Jump to Main Content
Direct diagnosis of Brucella species through multiplex PCR formed by a new method
- Saytekin, Ahmet Murat, Ak, Seyyal
- Journal of microbiological methods 2018 v.154 pp. 86-94
- Brucella, brucellosis, fetus, liver, lungs, polymerase chain reaction, ruminants, stomach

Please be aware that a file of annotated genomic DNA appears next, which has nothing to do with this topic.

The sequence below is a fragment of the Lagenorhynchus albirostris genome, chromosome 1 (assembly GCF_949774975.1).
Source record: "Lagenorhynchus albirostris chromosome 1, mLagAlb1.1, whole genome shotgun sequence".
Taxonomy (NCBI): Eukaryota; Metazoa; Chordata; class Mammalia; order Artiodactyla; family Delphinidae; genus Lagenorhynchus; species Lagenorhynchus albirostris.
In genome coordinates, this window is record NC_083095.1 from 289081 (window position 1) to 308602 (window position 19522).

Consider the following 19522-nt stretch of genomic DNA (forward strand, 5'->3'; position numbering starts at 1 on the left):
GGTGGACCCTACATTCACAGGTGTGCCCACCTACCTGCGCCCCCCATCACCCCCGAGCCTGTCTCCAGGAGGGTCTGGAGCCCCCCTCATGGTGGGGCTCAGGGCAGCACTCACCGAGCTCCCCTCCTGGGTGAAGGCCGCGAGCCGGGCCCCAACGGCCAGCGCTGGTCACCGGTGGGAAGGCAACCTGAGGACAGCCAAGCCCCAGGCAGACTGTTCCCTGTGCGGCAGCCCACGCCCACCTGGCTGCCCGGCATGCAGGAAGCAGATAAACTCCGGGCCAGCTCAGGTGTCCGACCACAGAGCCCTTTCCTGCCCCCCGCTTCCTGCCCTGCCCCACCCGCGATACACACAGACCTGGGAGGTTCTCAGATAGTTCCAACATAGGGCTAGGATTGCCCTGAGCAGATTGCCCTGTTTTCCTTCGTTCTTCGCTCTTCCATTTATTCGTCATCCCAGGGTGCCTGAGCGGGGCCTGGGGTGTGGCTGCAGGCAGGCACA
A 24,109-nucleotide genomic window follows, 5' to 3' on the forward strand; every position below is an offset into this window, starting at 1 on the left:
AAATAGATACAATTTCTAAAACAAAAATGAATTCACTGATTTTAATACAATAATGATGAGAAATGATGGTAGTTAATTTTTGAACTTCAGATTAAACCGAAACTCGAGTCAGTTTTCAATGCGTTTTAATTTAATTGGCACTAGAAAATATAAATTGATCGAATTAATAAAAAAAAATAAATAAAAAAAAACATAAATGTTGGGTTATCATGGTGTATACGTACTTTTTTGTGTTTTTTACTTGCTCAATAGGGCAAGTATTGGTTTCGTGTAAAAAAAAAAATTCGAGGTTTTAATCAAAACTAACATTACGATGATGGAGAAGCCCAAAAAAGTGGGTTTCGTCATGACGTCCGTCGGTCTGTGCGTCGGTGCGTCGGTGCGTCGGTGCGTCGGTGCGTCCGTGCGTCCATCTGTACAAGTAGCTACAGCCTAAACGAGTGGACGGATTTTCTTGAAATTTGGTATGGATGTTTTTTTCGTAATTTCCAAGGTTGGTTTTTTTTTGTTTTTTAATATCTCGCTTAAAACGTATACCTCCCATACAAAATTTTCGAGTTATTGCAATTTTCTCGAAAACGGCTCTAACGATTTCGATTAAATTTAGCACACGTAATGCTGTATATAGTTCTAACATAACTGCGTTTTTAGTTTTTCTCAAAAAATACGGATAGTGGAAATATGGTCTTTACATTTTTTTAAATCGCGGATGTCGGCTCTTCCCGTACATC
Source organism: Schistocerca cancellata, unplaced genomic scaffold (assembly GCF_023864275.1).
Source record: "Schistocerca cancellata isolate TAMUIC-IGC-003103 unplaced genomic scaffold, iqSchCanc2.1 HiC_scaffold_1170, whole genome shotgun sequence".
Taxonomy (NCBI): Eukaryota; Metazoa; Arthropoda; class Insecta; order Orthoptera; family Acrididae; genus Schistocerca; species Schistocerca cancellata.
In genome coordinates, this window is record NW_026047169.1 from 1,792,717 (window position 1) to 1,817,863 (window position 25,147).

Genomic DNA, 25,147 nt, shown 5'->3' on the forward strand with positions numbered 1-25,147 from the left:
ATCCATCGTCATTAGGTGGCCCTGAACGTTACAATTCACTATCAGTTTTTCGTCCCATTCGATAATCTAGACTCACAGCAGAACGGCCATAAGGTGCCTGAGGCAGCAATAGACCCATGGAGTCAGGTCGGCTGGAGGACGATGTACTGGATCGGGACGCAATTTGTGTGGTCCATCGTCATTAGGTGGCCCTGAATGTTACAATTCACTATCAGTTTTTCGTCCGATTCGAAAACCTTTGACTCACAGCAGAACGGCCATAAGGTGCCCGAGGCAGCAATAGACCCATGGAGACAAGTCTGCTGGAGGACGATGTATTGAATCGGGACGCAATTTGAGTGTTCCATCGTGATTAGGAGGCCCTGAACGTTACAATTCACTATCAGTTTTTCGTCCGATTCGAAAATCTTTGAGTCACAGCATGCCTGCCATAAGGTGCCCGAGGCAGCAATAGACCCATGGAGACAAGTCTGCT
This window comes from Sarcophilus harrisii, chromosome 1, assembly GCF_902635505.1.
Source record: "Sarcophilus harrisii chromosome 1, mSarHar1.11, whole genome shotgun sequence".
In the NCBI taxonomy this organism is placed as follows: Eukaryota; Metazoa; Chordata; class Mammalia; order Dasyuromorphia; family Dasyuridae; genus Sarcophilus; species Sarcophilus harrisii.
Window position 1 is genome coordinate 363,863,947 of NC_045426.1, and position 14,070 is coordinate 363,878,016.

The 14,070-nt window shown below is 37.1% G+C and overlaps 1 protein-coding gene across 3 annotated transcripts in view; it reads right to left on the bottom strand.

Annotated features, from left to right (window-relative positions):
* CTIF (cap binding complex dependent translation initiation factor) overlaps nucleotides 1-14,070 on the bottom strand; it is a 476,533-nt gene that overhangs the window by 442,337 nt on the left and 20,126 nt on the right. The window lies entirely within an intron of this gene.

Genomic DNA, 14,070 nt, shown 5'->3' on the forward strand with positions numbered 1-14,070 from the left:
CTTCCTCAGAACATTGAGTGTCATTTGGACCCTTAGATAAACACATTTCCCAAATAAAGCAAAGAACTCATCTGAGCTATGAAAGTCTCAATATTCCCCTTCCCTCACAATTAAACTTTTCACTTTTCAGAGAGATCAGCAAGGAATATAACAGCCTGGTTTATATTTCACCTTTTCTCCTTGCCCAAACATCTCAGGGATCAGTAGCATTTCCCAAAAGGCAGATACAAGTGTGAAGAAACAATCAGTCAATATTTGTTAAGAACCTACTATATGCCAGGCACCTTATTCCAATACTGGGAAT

- This study aimed to develop direct PCR methods, which enable the diagnosis of brucellosis agents from ruminant aborted fetus samples at species and genus levels, and determine the applicability of the newly developed methods. For this purpose, 137 lung, 137 liver, and 52 fetal stomach fluid samples belonging to 166 ruminant aborted fetuses (326 samples in total) were examined. Firstly, agent isolation and identification were performed and species-specific multiplex PCR (m-PCR) from the culture was applied to the samples. In addition, the Mayer-Scholl m-PCR method was modified and termed ‘modified Mayer-Scholl’, and genus specific Bcsp31 PCR was also modified with minor changes. Four different methods were applied to direct examination samples and the obtained results were compared. The conventional culture method was set as the standard method to which sensitivities and specificities of the molecular methods were calculated. According to the assessments on the basis of fetus (n = 166), sensitivity and specificity values for modified Mayer-Scholl m-PCR method were 94.11% and 98.76%, and the same indicators for the modified Bcsp31 PCR were 95.29% and 98.76%, respectively. When all organ samples were taken into account (n = 326), sensitivity and specificity values for the modified Mayer-Scholl m-PCR method were 85.38% and 98.06%, and for the modified Bcsp31 PCR, they were 83.62% and 98.06%, respectively. As a result, it was found that the diagnostic power of the tests were ‘high’ when results were evaluated at fetus level. On the other hand, it was found to be ‘clinically useful’ when evaluated at organ level. We concluded that species level identifications can be made through the modified Mayer-Scholl method, which is a direct m-PCR method, with a high diagnostic power by specifying DNAs belonging to Brucella species directly from clinical samples.